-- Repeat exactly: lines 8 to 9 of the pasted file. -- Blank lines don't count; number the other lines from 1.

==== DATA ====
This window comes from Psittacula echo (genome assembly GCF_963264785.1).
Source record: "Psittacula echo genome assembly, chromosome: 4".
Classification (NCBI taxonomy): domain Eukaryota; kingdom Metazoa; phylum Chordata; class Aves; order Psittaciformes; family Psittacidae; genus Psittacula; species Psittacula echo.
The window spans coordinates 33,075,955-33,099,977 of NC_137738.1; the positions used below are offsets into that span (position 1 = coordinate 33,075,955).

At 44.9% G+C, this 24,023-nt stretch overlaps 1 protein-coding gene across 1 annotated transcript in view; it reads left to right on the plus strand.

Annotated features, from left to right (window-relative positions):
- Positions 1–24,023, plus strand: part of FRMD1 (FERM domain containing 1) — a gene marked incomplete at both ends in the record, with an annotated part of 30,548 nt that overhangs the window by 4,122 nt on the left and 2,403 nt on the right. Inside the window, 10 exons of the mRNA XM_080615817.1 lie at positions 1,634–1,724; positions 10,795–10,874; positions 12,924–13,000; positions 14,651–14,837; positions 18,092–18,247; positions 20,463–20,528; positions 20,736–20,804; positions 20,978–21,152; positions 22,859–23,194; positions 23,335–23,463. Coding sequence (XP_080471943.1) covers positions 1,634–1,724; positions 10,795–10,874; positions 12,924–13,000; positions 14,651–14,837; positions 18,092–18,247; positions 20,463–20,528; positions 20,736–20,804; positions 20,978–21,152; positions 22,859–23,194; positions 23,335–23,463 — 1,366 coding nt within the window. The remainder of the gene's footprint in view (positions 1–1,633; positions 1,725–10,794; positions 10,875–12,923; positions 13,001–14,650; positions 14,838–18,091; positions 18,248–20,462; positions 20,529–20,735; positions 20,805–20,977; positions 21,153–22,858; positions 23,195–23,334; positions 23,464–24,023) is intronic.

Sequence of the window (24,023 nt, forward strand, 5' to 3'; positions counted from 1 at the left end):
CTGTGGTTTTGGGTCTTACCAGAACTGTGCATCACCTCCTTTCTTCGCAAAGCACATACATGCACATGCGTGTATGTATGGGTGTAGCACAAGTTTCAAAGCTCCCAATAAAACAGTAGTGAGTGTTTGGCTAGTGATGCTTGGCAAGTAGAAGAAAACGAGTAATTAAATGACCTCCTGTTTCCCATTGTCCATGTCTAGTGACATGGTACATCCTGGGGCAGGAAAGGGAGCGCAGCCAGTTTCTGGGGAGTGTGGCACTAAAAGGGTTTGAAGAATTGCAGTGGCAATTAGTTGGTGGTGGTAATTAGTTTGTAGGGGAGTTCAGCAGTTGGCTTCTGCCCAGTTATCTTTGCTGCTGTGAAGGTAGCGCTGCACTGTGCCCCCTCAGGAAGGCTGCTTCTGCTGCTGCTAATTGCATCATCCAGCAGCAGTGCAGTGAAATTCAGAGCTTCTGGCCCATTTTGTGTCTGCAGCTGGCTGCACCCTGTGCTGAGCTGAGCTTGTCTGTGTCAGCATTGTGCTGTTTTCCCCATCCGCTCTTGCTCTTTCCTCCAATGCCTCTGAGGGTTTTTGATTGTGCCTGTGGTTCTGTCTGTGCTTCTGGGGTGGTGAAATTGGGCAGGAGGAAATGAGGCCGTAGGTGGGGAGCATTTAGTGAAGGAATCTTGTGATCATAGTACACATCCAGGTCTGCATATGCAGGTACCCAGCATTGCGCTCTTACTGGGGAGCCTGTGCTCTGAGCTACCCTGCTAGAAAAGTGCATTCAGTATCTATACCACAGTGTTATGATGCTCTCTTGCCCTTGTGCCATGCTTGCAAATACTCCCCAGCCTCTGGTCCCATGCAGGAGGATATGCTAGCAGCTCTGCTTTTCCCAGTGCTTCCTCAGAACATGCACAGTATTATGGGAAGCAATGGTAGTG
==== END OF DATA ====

Sequence of the window (24,023 nt, forward strand, 5' to 3'; positions counted from 1 at the left end):
CTGTGGTTTTGGGTCTTACCAGAACTGTGCATCACCTCCTTTCTTCGCAAAGCACATACATGCACATGCGTGTATGTATGGGTGTAGCACAAGTTTCAAAGCTCCCAATAAAACAGTAGTGAGTGTTTGGCTAGTGATGCTTGGCAAGTAGAAGAAAACGAGTAATTAAATGACCTCCTGTTTCCCATTGTCCATGTCTAGTGACATGGTACATCCTGGGGCAGGAAAGGGAGCGCAGCCAGTTTCTGGGGAGTGTGGCACTAAAAGGGTTTGAAGAATTGCAGTGGCAATTAGTTGGTGGTGGTAATTAGTTTGTAGGGGAGTTCAGCAGTTGGCTTCTGCCCAGTTATCTTTGCTGCTGTGAAGGTAGCGCTGCACTGTGCCCCCTCAGGAAGGCTGCTTCTGCTGCTGCTAATTGCATCATCCAGCAGCAGTGCAGTGAAATTCAGAGCTTCTGGCCCATTTTGTGTCTGCAGCTGGCTGCACCCTGTGCTGAGCTGAGCTTGTCTGTGTCAGCATTGTGCTGTTTTCCCCATCCGCTCTTGCTCTTTCCTCCAATGCCTCTGAGGGTTTTTGATTGTGCCTGTGGTTCTGTCTGTGCTTCTGGGGTGGTGAAATTGGGCAGGAGGAAATGAGGCCGTAGGTGGGGAGCATTTAGTGAAGGAATCTTGTGATCATAGTACACATCCAGGTCTGCATATGCAGGTACCCAGCATTGCGCTCTTACTGGGGAGCCTGTGCTCTGAGCTACCCTGCTAGAAAAGTGCATTCAGTATCTATACCACAGTGTTATGATGCTCTCTTGCCCTTGTGCCATGCTTGCAAATACTCCCCAGCCTCTGGTCCCATGCAGGAGGATATGCTAGCAGCTCTGCTTTTCCCAGTGCTTCCTCAGAACATGCACAGTATTATGGGAAGCAATGGTAGTG